Let’s start with some un-styled blockquote example

<blockquote>
    <img src="luca.jpeg" alt="" />
    <p>La famiglia è importante.</p>
    <p>Padrino</p>
</blockquote>

Our testimonial block uses the typical media object layout pattern: image on the left, text on the right.

The media object inside _objects.media.scss looks like this:

.o-media {
    display: table;
    width: 100%;
}

    .o-media__img,
    .o-media__body {
        display: table-cell;
        vertical-align: top;
    }

    .o-media__img {
        padding-right: $base-spacing-unit;

        img {
            display: block;
            max-width: none;
        }

    }

    .o-media__body {
        width: 100%;
    }

N.B. CSS elements are indented as if they where nested inside the corresponding block.

Now our HTML uses the media object:

<blockquote class="o-media">
    <span class="o-media__img">
        <img src="luca.jpeg" alt="" />
    </span>
    <div class="o-media__body">
        <p>La famiglia è importante.</p>
        <p>Padrino</p>
    </div>
</blockquote>

N.B. It’s ok to include additional HTML elements if they help create a more robust, flexible and reusable component.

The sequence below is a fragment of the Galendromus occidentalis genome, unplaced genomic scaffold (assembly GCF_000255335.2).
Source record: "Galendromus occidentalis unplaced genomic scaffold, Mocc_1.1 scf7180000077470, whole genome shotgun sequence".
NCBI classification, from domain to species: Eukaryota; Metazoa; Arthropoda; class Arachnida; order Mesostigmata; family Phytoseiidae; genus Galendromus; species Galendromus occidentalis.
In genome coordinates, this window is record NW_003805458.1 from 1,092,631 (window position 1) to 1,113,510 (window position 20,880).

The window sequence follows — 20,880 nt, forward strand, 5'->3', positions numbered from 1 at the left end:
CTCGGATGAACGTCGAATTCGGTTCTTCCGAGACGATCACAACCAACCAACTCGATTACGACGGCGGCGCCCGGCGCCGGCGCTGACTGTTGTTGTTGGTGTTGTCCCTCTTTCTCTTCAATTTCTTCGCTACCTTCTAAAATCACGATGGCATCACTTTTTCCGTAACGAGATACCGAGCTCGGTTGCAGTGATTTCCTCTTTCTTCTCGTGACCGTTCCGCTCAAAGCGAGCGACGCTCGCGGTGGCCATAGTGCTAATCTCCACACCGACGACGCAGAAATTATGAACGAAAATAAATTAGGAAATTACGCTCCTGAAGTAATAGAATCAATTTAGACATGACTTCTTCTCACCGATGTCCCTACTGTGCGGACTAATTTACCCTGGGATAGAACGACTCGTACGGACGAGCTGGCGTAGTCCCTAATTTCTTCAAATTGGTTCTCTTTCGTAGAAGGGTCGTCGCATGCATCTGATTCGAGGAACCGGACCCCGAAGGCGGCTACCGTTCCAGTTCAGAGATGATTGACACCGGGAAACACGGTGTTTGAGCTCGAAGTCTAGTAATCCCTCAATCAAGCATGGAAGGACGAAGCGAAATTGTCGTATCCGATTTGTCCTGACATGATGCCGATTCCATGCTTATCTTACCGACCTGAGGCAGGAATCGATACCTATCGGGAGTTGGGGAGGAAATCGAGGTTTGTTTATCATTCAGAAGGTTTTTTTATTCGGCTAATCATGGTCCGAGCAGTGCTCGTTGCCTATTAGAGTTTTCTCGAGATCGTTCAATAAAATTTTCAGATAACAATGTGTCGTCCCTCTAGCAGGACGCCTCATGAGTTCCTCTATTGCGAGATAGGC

Now we’re ready to apply some UI on this so we need classes for our testimonial component.

Let’s add some classes to do it:

<blockquote class="o-media  c-testimonial">
    <span class="o-media__img">
        <img src="luca.jpeg" alt=""/>
    </span>
    <div class="o-media__body  c-testimonial__text">
        <p>La famiglia è importante</p>
        <p class="c-testimonial__source">Padrino</p>
    </div>
</blockquote>

Now we can create a _components.testimonial.scss and style our newly created classes:

.c-testimonial {
    padding: $base-spacing-unit;
    border-radius: $base-radius;
    background-color: $color-shadow;
}

    .c-testimonial__text {
        font-family: Baskerville, Garamond, Palatino, "Palatino Linotype", "Hoefler Text", "Times New Roman", serif;
        font-style: italic;
        @include font-size(24px);
        vertical-align: middle;
    }

    .c-testimonial__source {
        display: block;
        font-family: Optima, Segoe, "Segoe UI", Candara, Calibri, Arial, sans-serif;
        font-style: normal;
        font-weight: bold;
        @include font-size(12px);
        text-transform: uppercase;
        letter-spacing: 0.15em;
        color: $color-gray;

        &:before {
            content: "— ";
        }

    }

We’re almost done. There’s just one bit left and it’s related to the image.
Looking at the design we see that the image for the testimonial component looks like the image used in other parts of the project so we can create an avatar component to make it reusable.

Let’s do it.

The avatar component has a rounded shape and comes in three sizes, so we’ll make them all.

.c-avatar {
    display: block;
    border-radius: 100%;